Help! Save Me from the Tiki Torch!!

the band out on Granville St.

A chat with Hamilton's Junkhouse over grilled cheese sandwiches and lemon meringue pie...

Interview by Alphonse Leong
Photography by Rodney Gitzel

45-second excerpt from "Jet Trash" (various formats)

A band's third album is a major marking point, and Junkhouse's recently released Fuzz indicates an exciting leap forward in the Hamilton, Ontario group's progress. The addition of Colin Cripps (ex of Crash Vegas) as guitarist, producer and Tom Wilson's songwriting partner makes a significant impact.

"We'd been dying to have him in the band for years," says Wilson. "And he's been a really close friend of ours for years, not just of the band and what we did, but of us personally. It was getting time to make a record, and Colin was a guy I could relate to musically and he kind of had the same energy that I did to write songs. Writing with Colin was great 'cause he'd come up with a melody idea all in Colin's planetary language -- which none of us would understand. But all the consonants and vowels and syllables were there and they were easy to write words to."

Wilson is pleased that Cripps also produced the CD: "What happens is, when you make a record, you usually get a producer and he's bringing different ideas that maybe you didn't intend to be in the music. With Colin, on the other hand, I knew that, when we were sitting and writing together, he was already picturing in his head how it would be recorded and what kind of mood we were setting... not only being one of the principal songwriters, but being the producer in that situation, I think, benefited the overall record." Adds Cripps, "From my personal experience, it just seemed logical, and thankfully, it was accepted by the whole band."

Cripss and Wilson Cripps also added a wicked riff to the punkish "Funhouse '69." ("That's Colin's death-metal Telecaster he just had to get out," remarks guitarist Dan Achens.) "We're just too fucking old to be punks and we'd be ridiculous trying it," admits Wilson. "But we were all in bands and out performing in bars in the late seventies when we all ran into punk at the same time -- it was a big influence on us. The whole punk thing hit me that any idiot, you know, who had a good idea, who had something to say, was allowed to say it. And I think that whole experience has come full-circle, so now I still can't sing or play guitar very well, but I'm allowed to express myself in a little more subtle way."

The wonderfully sardonic and infectious "Jet Trash" is an observation of another sort, Wilson relates: "The story is kinda about me as a kid being in love with middle-aged women. I grew up in a working-class neighbourhood, but about four blocks over, there were these split-level houses, and all the flowers grew larger, the air was cleaner and the lawns were really well-manicured. They were just upper-middle-class women, and I always thought their husbands were complete lunkheads, and, when I grew up, I'd save them, you know, take them under my arm and get them away from the barbeque and the tiki torches. I was the saviour of the upper-middleclass housewife!"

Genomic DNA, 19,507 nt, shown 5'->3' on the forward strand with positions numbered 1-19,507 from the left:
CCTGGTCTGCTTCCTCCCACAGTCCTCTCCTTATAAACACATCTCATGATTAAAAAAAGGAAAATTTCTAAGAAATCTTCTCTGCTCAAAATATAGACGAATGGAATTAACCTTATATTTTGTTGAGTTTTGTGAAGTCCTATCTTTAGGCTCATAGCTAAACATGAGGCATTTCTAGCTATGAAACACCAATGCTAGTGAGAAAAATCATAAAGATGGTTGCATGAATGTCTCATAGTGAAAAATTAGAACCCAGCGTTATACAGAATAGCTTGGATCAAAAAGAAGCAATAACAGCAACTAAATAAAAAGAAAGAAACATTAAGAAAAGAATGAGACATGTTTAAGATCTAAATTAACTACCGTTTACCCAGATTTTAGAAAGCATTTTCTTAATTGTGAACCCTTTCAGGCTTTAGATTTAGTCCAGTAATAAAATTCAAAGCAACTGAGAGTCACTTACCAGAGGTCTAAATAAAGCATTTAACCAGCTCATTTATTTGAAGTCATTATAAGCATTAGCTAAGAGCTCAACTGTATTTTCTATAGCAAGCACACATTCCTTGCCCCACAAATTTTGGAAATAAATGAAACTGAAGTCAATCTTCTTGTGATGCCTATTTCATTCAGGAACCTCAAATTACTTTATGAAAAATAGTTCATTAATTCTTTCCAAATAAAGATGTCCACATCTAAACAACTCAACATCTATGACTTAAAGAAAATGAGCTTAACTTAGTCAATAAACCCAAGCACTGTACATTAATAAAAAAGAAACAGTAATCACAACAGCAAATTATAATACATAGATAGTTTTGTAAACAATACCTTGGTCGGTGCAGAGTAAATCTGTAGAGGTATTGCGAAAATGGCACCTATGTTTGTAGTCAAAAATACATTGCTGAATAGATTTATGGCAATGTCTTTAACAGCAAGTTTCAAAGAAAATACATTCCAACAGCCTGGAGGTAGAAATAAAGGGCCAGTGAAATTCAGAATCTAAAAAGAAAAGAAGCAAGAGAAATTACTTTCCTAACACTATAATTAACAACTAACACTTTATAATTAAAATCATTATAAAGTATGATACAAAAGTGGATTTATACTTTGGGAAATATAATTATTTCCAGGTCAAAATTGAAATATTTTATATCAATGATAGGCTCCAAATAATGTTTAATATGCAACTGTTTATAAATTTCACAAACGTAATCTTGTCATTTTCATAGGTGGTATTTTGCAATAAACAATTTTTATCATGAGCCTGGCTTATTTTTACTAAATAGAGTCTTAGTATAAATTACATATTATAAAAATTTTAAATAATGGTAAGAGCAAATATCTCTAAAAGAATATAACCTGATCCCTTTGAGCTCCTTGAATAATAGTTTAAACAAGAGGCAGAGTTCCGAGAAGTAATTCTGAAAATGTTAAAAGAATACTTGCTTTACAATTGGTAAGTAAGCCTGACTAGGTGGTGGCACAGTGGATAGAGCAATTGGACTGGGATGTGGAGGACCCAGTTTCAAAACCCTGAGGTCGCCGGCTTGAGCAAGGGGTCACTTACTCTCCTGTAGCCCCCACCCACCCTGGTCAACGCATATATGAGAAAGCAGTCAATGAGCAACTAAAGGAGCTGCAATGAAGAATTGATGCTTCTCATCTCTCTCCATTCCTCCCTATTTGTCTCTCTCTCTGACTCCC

"Shine" is one of the more openly optimistic songs on Fuzz. Wilson declares, "It's supposed to be a 'feel-good' song. What it says through the verses isn't necessarily 'feel-good'... it's kind of an observation on depression and lost hopes... but the chorus 'shines' through!" Achens notes, "When we went in the studio, it wasn't like a big deal, it was just a cool song and then after we recorded it, it was like, 'mmm, yeah, this has got a nice angle to it' and then when the record company heard it: 'It's a hit!'"

The CD ranges widely from thrashy guitar numbers to moody electronica-flavoured songs. "I've always wanted to make records like that," says Cripps. "We've been playing for a long, long time and we're drawing influences from twenty years of playing, not even consciously, but just because you've been the folk guy, the rockabilly guy, the power guy, or the alterna-guy or whatever. A lot of the records I really love, you can see that dimension in a band, they branch out into different things."

The band was in Vancouver this past month to shoot a video for "Shine" (outside in the rain -- and in some crazy subterranean tunnels), and Wilson has a rather pointed beef with the process. "Somebody comes up with a few scripts and a bunch of reels and says 'we're going to make a video for this song, we're going to spend about fifty-thousand dollars.' It's like, 'What the fuck!? What's wrong with this picture?' [The record company] gives us only eighty-five thousand dollars to make a record, we've spent like ten months dealing with it, making it right -- and now we're gonna spend fifty grand in three days?!?"

The band seems to take to our city, though, 400 inches of rain and all. Observes Achens, "Hamilton's not a bad city, but it's not a tourist town like Vancouver, and it's not set on the Pacific coastline or anything like that. It's a different vibe. I guess people can adapt to living anywhere. But if we were really smart, we'd all move out here!"

Junkhouse play with with the Matthew Good Band in Chilliwack on November 20th, Victoria on the 21st, and at Graceland in Vancouver on the 22nd.

First published in Drop-D Magazine on October 31, 1997

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